in England. At least 14 of these were later taken over by the Hospitallers,
who held 76 sites. As a relatively rare monument class, all sites exhibiting
good survival of archaeological remains will be identified as nationally
important.

The remains of the preceptory at Temple Hill, South Witham, survive well as
earthworks and buried features. The site has been largely under pasture since
the preceptory was dissolved and post-medieval disturbance has thus been
minimal. Over half of the monument has been archaeologically excavated down
to earlier medieval layers, the architectural remains of the preceptory being
left in situ, to survive as earthworks, and underlying layers remaining
largely undisturbed. In the process of excavation the high level of survival
of below-ground remains, including artefactual and environmental material, was
demonstrated. The preceptory at South Witham is the only monument of its type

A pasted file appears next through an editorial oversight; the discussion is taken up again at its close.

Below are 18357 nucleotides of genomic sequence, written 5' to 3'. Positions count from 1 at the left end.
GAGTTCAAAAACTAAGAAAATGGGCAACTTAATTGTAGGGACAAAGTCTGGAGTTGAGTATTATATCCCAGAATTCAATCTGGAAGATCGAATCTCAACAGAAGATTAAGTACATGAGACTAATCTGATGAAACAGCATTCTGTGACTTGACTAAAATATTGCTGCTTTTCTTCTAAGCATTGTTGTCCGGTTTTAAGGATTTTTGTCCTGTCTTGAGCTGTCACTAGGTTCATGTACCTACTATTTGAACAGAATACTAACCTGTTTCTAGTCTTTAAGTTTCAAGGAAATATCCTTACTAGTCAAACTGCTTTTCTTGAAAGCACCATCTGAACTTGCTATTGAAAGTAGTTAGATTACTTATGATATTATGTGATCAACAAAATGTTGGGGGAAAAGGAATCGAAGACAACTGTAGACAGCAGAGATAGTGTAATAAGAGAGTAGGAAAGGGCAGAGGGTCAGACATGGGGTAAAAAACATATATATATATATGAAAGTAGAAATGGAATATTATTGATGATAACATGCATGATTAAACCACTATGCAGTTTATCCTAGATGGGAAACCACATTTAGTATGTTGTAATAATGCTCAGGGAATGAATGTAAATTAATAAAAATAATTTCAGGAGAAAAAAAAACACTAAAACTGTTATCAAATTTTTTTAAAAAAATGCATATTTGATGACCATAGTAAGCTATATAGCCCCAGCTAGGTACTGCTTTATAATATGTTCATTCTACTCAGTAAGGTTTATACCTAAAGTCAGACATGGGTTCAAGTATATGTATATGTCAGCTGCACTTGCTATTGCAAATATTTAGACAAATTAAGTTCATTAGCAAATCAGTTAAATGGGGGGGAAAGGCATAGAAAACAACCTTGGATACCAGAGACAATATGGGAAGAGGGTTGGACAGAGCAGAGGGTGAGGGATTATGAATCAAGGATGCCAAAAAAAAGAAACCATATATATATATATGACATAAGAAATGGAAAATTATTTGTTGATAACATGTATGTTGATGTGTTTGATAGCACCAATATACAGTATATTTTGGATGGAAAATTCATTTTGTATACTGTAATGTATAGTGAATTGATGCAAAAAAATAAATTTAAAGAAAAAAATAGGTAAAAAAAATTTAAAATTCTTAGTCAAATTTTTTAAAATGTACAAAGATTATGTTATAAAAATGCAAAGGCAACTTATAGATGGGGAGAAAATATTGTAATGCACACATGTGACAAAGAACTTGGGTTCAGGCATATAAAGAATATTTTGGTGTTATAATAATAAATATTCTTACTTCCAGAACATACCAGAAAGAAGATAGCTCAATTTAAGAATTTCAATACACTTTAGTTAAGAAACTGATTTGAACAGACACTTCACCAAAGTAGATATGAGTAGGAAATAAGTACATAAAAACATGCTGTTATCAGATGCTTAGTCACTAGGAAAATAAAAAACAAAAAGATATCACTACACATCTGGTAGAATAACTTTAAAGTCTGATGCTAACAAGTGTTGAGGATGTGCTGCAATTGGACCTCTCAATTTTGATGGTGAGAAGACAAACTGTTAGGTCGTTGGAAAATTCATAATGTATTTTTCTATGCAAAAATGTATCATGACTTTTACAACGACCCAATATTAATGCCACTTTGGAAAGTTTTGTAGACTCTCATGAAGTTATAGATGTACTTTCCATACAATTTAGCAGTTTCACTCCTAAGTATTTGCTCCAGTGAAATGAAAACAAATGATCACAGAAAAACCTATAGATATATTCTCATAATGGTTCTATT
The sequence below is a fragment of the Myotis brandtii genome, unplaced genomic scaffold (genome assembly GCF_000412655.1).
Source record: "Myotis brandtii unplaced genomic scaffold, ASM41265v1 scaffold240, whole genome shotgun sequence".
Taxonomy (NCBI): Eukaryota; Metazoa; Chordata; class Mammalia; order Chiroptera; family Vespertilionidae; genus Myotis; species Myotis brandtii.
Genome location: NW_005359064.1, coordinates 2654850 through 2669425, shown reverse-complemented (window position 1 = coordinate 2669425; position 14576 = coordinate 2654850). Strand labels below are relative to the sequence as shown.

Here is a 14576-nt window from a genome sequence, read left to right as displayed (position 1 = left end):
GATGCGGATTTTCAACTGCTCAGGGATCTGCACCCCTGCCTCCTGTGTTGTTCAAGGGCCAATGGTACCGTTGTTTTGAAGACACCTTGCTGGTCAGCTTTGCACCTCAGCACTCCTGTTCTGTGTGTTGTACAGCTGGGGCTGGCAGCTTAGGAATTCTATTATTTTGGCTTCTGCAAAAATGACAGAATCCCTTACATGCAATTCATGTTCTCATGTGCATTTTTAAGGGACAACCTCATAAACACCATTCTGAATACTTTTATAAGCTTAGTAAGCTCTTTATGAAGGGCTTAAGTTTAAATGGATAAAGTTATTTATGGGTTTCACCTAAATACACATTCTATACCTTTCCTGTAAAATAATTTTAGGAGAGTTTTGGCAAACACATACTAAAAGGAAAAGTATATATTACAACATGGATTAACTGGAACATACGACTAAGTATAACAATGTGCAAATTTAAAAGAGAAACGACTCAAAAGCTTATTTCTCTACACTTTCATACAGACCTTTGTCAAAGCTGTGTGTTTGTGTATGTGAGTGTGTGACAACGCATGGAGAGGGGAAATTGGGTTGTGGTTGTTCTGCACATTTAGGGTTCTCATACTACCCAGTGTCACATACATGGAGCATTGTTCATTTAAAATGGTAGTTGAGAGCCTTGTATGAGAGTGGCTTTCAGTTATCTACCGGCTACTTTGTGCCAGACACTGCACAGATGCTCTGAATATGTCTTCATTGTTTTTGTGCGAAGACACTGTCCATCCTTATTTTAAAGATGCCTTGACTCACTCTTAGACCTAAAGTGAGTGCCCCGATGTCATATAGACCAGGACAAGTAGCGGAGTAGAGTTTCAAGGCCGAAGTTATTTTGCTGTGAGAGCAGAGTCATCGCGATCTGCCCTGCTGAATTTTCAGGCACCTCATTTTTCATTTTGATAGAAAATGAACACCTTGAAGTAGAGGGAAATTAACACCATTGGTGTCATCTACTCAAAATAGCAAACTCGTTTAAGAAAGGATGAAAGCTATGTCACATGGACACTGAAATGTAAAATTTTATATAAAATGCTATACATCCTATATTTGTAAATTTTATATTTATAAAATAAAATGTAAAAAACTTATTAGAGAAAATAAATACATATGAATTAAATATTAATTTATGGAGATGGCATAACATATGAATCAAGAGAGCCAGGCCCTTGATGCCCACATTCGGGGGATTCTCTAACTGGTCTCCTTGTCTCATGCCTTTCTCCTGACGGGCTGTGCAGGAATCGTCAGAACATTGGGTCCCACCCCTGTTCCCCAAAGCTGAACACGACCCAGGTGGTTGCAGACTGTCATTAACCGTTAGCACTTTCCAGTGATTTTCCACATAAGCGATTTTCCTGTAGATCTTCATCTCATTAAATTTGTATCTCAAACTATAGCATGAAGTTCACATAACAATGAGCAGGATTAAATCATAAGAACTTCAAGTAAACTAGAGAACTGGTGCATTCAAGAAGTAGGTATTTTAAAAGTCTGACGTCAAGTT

in this country to have been extensively excavated; it is thus very well
understood and important to the understanding of other Templars sites in
England. In addition, the direct relationship of the preceptory to other
aspects of the medieval landscape, including a watermill, fishponds, trackway
and field system, survives intact.

Source: Historic England

Sources

Books and journals
Knowles, D , Medieval Religious Houses: England and Wales, (1971), 293,297
Page, W, The Victoria History of the County of Lincolnshire: Volume II, (1906), 212
Whitwell, J B, Archaeological Notes for 1966, (1967), 43-4
Whitwell, J B, Archaeological Notes for 1966, (1967), 43-4
Mayes, P, 'Current Archaeology' in South Witham, (1968), 232-7
Other
Title: Enclosure Plan
Source Date: 1794
Author:
Publisher:
Surveyor:
Lincolnshire Archives ref. P.C.Dep.7
Title: Enclosure Plan
Source Date: 1794
Author:
Publisher:
Surveyor:
Lincolnshire Archives ref. P.C.Dep.7

Source: Historic England